Anthropologists like to tell their stories of ‘entering the field,’ whether they are left alone on a tropical beach as their dinghy sails away (Malinowski 1922) or run away from the police into a local’s courtyard (Geertz 1973). These stories are often told to show us, their readers, the distance anthropologists must travel from their own worlds into those of their research subjects. If stories traditionally fall within the thriller or adventure genres, my own is rather more Kafkaesque. And much like the stories from The Trial and The Castle, it is more about the system in which my interlocutors and I live than our own personal stories.

It took me more than six months to get my research with Palestinian physicians approved in two large Israeli hospitals. In a third hospital my access was denied. My ‘entry story’ is thus about my repeated attempts to obtain the approval of three Helsinki Committees (HCs, Israeli hospitals’ research ethics committees) to conduct ethnographic research with Palestinian physicians in Israeli public hospitals. While my research was eventually approved in two of these institutions, correspondence with HC representatives, as well as evidence of their informal moves with institutions’ management, reflect their perceptions of the risk my study posed.

I had already passed the University of North Carolina’s meticulous ethical approval process, and so the very different response of Israeli committees left me bewildered. Had the UNC’s committee overlooked important risks? In fact, the discrepancies between these committees calls into question the very idea of a universal ethical code of research conduct, as the 1964 Declaration of Helsinki aimed to establish.

The views, opinions and positions expressed by these authors and blogs are theirs and do not necessarily represent that of the Bioethics Research Library and Kennedy Institute of Ethics or Georgetown University.

Bioethics Blogs

Dangers of an Unscientific Policy Process: Why the UK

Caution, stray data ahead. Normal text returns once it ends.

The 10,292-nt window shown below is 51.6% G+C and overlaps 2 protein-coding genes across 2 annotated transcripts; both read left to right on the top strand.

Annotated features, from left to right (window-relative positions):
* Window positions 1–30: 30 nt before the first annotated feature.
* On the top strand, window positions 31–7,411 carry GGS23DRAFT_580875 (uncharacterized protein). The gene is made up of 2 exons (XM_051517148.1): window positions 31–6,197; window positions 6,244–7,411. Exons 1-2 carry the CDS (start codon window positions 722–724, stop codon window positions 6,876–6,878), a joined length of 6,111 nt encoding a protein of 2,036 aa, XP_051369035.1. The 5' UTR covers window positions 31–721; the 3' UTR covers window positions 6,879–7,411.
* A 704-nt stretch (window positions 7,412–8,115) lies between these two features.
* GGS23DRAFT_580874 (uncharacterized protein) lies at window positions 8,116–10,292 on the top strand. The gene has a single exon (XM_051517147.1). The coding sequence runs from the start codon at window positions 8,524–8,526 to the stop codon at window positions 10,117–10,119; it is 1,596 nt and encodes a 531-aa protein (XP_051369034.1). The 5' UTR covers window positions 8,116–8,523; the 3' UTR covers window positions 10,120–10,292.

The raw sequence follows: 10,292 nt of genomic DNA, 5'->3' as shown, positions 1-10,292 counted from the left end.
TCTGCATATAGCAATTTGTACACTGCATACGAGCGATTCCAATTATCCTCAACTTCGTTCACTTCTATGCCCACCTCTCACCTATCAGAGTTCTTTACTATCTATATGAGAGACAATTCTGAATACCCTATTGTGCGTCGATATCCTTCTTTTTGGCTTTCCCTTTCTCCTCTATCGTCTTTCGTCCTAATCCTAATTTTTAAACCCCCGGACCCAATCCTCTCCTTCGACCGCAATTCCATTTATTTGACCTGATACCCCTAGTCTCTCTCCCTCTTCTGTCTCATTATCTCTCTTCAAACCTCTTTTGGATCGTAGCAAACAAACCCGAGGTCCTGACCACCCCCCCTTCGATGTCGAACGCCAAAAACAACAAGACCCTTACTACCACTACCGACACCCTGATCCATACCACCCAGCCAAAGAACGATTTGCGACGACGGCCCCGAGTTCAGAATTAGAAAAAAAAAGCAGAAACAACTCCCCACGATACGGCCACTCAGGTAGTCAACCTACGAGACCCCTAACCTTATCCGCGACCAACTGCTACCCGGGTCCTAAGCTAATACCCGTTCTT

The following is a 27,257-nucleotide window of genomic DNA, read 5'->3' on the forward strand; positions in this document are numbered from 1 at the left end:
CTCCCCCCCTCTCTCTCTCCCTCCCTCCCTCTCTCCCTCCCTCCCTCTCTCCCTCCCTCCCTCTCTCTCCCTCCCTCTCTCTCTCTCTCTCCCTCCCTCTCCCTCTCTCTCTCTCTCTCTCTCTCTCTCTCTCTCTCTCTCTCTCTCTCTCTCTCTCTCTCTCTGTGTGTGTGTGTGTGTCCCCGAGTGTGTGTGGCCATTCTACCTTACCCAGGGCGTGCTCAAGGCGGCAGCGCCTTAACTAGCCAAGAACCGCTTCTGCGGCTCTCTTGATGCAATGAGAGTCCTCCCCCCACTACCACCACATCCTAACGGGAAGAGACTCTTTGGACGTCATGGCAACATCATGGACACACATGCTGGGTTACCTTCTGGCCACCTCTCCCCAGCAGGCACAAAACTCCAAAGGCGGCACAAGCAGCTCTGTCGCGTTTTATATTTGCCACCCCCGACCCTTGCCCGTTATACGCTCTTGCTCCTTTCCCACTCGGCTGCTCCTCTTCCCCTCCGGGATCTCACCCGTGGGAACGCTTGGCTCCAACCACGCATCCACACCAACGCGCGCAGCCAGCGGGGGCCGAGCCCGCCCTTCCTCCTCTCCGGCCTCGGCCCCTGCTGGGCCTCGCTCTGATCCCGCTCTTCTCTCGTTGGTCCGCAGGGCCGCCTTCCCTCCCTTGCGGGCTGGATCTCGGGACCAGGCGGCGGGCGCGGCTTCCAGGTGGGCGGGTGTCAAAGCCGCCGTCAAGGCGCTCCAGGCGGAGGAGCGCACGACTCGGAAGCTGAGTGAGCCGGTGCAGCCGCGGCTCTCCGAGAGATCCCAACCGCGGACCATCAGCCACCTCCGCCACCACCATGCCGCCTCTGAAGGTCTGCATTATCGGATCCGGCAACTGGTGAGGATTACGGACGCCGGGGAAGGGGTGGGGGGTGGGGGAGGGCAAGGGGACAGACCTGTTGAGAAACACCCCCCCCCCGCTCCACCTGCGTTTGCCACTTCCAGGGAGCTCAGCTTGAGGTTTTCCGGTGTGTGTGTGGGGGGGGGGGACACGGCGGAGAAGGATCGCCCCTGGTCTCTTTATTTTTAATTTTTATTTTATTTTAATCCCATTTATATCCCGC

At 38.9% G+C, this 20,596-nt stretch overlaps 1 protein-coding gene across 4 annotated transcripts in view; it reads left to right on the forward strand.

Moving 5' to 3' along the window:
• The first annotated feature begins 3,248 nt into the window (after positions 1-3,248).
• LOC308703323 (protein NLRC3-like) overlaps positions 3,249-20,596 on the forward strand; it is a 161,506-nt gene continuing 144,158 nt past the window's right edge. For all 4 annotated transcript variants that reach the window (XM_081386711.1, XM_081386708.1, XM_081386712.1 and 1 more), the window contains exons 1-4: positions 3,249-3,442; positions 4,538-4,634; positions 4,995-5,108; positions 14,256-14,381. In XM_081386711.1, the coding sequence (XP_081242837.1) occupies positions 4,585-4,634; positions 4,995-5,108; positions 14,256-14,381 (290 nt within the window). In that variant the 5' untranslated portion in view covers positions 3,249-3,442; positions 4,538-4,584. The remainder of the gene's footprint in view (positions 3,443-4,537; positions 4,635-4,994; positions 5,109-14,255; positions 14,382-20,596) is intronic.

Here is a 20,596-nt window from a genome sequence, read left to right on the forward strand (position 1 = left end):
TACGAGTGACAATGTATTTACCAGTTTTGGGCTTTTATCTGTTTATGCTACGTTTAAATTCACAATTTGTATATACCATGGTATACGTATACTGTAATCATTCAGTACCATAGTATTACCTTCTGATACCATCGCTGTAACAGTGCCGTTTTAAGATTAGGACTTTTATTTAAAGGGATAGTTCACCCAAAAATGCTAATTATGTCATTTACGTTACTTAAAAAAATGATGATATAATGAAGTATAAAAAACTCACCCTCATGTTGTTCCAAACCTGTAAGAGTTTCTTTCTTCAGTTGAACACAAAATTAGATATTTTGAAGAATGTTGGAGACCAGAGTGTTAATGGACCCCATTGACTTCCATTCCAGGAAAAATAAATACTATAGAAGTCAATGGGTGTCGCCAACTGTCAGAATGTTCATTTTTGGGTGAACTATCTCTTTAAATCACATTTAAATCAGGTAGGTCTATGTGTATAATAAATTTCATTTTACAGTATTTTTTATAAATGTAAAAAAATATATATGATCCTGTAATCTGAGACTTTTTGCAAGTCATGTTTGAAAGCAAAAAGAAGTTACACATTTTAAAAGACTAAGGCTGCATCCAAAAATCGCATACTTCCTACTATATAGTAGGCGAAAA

Several researchers around the world have now turned the CRISPR genome editing craze towards human embryos, reigniting questions around the feasibility, legality, and morality of creating genetically modified humans. Some have suggested that we look for guidance to the United Kingdom’s policy process for “mitochondrial replacement,” also known as “three-person IVF,” which culminated in the world’s first legalization of a procedure that is technically a form of heritable human genetic modification in 2015.

How did the UK come to enable techniques that arguably contradict a policy in force throughout Europe for more than 15 years?

Having followed the process for several years, I would argue that we can learn a great deal from its history, but more specifically in what not to do moving forward in the CRISPR policy debate. In this blog, I will try to explain why.

I am a UK citizen who generally respects Britain’s regulatory models. However, I believe this process failed to live up to its self-image of openness and transparency. The experience taught me that science and technology hold such ingrained cultural and economic capital that people often hear any concern raised – even when it comes from other scientists – as “anti-science” or “anti-technology.” Moreover, it taught me that simple stories can become so compelling and satisfying that they do not bend, even in the presence of critical new information.

In this case, a consequential law was altered on the basis of a group of scientific methods whose human health and safety consequences have not been vetted, and could end up harming those they were designed to help.

The views, opinions and positions expressed by these authors and blogs are theirs and do not necessarily represent that of the Bioethics Research Library and Kennedy Institute of Ethics or Georgetown University.

Bioethics Blogs

World Bioethics Day: Human Dignity and Human Rights

World Bioethics Day: Human Dignity and Human Rights

The first World Bioethics Day, sponsored by the UNESCO Chair in Bioethics, is taking place on October 19. This year’s theme of Human Dignity and Human Rights will be celebrated in 55 countries worldwide (see here for a list of participating countries and here for a list of planned events).

While most countries are hosting one or two World Bioethics Day events, India has planned a whopping 29. The only event scheduled in the United States is at Indiana University Northwest, which will include presentations on bioethics and human rights and a screening of “No Más Bebés,” a documentary about Mexican-American women who were coercively sterilized at Los Angeles County-USC Medical Center in the 1960s and 1970s. (Filmmakers Virginia Espino and Renee Tajima-Peña joined CGS on the UC Berkeley campus in 2016 to screen the film as a part of the Being Human in a Biotech Age series. They were also interviewed for the CGS online series Talking Biopolitics by eugenics scholar and CGS advisory board member Alexandra Minna Stern, see here and on YouTube.)

Human dignity and human rights, in addition to being the theme of this first annual World Bioethics Day celebration, form the primary framework of most of the international and national legislation worldwide that prohibits inheritable genetic modification, also known as human germline modification. The most notable among these is the Council of Europe’s 1997 Convention on Biomedicine and Human Rights (see here for a global list of national legislation banning inheritable genetic modification).